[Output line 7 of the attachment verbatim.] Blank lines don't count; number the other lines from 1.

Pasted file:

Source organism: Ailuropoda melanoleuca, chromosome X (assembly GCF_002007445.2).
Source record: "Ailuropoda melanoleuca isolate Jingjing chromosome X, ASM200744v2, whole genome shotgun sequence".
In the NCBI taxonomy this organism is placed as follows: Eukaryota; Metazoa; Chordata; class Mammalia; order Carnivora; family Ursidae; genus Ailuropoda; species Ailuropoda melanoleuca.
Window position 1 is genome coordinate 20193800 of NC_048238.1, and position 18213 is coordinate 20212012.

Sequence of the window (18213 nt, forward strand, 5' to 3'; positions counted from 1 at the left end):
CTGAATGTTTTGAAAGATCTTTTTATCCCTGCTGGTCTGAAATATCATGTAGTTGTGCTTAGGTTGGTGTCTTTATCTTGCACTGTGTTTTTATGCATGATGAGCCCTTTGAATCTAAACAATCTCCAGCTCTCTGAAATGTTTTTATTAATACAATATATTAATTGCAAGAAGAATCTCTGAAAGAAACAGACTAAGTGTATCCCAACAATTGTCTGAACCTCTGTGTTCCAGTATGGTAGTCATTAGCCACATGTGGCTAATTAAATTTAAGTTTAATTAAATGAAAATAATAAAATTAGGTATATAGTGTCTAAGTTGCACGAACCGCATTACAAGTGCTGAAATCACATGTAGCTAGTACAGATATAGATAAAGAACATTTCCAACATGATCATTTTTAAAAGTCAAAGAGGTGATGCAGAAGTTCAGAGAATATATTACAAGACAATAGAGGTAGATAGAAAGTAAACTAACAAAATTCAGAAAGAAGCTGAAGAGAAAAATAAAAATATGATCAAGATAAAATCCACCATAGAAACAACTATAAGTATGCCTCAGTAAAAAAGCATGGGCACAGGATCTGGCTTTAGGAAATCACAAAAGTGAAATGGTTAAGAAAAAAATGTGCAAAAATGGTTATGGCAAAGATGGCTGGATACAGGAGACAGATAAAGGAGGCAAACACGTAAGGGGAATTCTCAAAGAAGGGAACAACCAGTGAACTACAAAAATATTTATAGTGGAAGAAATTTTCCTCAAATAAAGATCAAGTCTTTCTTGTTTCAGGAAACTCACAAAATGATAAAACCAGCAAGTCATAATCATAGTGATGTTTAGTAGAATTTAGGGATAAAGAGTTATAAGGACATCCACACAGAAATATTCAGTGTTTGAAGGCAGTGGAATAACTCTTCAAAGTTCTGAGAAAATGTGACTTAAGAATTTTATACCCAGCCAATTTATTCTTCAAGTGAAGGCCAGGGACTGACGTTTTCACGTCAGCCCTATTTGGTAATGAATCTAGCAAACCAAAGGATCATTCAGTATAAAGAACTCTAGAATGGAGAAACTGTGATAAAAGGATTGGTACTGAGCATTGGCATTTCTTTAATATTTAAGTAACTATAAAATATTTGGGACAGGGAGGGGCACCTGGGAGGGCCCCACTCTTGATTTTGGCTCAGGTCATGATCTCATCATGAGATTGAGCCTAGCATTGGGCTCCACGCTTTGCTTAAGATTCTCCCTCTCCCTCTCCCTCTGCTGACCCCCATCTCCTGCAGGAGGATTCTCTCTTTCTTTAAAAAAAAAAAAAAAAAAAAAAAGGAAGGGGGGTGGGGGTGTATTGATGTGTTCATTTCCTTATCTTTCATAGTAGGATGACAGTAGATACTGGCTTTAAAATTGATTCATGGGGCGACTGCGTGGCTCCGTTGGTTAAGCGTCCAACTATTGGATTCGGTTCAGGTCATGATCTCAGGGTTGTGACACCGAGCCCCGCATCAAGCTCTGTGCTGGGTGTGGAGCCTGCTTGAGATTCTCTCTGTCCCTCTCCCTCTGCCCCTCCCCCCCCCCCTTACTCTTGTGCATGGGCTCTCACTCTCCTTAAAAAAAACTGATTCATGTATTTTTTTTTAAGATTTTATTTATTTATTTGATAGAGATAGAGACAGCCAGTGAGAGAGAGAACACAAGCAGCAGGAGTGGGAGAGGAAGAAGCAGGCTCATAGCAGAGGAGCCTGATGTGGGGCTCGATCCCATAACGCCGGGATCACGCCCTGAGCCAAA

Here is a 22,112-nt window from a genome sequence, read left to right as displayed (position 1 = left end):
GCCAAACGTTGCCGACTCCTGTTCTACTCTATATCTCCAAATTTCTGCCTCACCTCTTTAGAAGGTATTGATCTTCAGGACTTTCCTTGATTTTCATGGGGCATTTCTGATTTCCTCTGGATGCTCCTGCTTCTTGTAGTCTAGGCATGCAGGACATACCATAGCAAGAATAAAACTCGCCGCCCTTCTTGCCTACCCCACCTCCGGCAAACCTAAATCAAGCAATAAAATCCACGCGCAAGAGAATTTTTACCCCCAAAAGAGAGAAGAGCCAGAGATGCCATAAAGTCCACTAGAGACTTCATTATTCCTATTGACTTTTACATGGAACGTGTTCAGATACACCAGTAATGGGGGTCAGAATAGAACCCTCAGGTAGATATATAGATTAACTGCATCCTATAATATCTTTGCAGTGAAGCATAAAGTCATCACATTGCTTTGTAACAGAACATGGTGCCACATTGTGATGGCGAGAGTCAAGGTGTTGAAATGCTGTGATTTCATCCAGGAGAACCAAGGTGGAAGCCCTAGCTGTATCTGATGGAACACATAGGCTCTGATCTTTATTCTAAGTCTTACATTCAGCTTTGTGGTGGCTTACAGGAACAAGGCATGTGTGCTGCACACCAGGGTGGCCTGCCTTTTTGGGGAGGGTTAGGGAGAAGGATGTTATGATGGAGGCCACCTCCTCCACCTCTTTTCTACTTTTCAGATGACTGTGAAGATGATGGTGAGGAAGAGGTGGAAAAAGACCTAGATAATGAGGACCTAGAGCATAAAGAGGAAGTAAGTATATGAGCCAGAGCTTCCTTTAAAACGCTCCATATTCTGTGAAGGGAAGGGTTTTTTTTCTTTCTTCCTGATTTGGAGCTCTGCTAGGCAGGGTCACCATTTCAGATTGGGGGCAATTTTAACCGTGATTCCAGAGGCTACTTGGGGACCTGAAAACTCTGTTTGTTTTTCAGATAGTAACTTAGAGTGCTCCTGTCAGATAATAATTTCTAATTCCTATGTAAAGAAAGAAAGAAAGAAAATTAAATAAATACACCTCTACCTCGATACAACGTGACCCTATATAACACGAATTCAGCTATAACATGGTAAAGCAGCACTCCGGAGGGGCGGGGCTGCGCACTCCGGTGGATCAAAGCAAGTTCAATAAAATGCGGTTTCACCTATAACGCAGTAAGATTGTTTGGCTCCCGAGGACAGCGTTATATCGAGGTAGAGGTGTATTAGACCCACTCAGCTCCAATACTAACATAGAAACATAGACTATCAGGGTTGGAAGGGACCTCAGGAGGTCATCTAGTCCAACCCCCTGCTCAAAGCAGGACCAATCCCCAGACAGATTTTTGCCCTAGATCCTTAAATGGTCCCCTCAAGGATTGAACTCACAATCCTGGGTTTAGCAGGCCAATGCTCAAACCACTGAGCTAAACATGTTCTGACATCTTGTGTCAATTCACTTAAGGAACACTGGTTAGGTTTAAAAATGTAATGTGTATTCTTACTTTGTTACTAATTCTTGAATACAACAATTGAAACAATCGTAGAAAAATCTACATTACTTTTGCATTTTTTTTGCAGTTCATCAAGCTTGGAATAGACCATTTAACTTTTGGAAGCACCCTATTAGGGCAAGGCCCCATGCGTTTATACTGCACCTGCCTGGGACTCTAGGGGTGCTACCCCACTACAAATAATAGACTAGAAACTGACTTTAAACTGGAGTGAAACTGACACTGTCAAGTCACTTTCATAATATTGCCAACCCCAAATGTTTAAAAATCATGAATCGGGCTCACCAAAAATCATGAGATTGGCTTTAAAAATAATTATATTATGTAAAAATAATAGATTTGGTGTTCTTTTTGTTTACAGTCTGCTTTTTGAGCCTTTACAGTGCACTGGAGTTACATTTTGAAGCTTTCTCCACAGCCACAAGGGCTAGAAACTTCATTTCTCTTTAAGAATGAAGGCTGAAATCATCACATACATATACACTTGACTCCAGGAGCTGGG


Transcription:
Here is a 22,112-nt window from a genome sequence, read left to right as displayed (position 1 = left end):